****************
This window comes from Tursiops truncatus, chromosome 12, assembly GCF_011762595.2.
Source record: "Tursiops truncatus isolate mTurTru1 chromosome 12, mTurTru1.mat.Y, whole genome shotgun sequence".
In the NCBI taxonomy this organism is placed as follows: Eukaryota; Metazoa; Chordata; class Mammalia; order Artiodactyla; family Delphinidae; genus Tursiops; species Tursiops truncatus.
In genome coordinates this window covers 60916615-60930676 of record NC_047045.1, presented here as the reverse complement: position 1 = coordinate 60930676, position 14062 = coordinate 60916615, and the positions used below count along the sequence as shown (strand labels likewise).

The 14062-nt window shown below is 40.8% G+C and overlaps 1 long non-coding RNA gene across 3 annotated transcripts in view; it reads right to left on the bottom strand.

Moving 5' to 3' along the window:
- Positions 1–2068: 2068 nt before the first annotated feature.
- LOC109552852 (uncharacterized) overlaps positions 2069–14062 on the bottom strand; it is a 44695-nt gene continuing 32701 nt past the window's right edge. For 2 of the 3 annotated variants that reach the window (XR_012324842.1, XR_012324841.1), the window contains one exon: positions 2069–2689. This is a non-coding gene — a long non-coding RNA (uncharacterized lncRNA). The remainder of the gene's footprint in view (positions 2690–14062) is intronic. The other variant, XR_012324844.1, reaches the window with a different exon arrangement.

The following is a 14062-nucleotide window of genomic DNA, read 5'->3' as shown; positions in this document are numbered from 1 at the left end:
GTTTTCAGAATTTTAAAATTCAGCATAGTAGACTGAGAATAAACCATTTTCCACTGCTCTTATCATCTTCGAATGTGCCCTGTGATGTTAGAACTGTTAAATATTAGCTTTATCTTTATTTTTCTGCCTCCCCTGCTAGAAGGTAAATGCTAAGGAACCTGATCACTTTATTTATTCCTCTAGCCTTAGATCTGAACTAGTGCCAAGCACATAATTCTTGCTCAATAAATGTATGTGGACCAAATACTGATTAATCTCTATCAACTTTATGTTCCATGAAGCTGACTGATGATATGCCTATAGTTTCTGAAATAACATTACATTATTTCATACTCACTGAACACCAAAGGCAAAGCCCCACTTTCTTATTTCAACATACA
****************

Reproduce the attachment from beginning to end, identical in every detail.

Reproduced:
This window comes from Tursiops truncatus, chromosome 12, assembly GCF_011762595.2.
Source record: "Tursiops truncatus isolate mTurTru1 chromosome 12, mTurTru1.mat.Y, whole genome shotgun sequence".
In the NCBI taxonomy this organism is placed as follows: Eukaryota; Metazoa; Chordata; class Mammalia; order Artiodactyla; family Delphinidae; genus Tursiops; species Tursiops truncatus.
In genome coordinates this window covers 60916615-60930676 of record NC_047045.1, presented here as the reverse complement: position 1 = coordinate 60930676, position 14062 = coordinate 60916615, and the positions used below count along the sequence as shown (strand labels likewise).

The 14062-nt window shown below is 40.8% G+C and overlaps 1 long non-coding RNA gene across 3 annotated transcripts in view; it reads right to left on the bottom strand.

Moving 5' to 3' along the window:
- Positions 1–2068: 2068 nt before the first annotated feature.
- LOC109552852 (uncharacterized) overlaps positions 2069–14062 on the bottom strand; it is a 44695-nt gene continuing 32701 nt past the window's right edge. For 2 of the 3 annotated variants that reach the window (XR_012324842.1, XR_012324841.1), the window contains one exon: positions 2069–2689. This is a non-coding gene — a long non-coding RNA (uncharacterized lncRNA). The remainder of the gene's footprint in view (positions 2690–14062) is intronic. The other variant, XR_012324844.1, reaches the window with a different exon arrangement.

The following is a 14062-nucleotide window of genomic DNA, read 5'->3' as shown; positions in this document are numbered from 1 at the left end:
GTTTTCAGAATTTTAAAATTCAGCATAGTAGACTGAGAATAAACCATTTTCCACTGCTCTTATCATCTTCGAATGTGCCCTGTGATGTTAGAACTGTTAAATATTAGCTTTATCTTTATTTTTCTGCCTCCCCTGCTAGAAGGTAAATGCTAAGGAACCTGATCACTTTATTTATTCCTCTAGCCTTAGATCTGAACTAGTGCCAAGCACATAATTCTTGCTCAATAAATGTATGTGGACCAAATACTGATTAATCTCTATCAACTTTATGTTCCATGAAGCTGACTGATGATATGCCTATAGTTTCTGAAATAACATTACATTATTTCATACTCACTGAACACCAAAGGCAAAGCCCCACTTTCTTATTTCAACATACA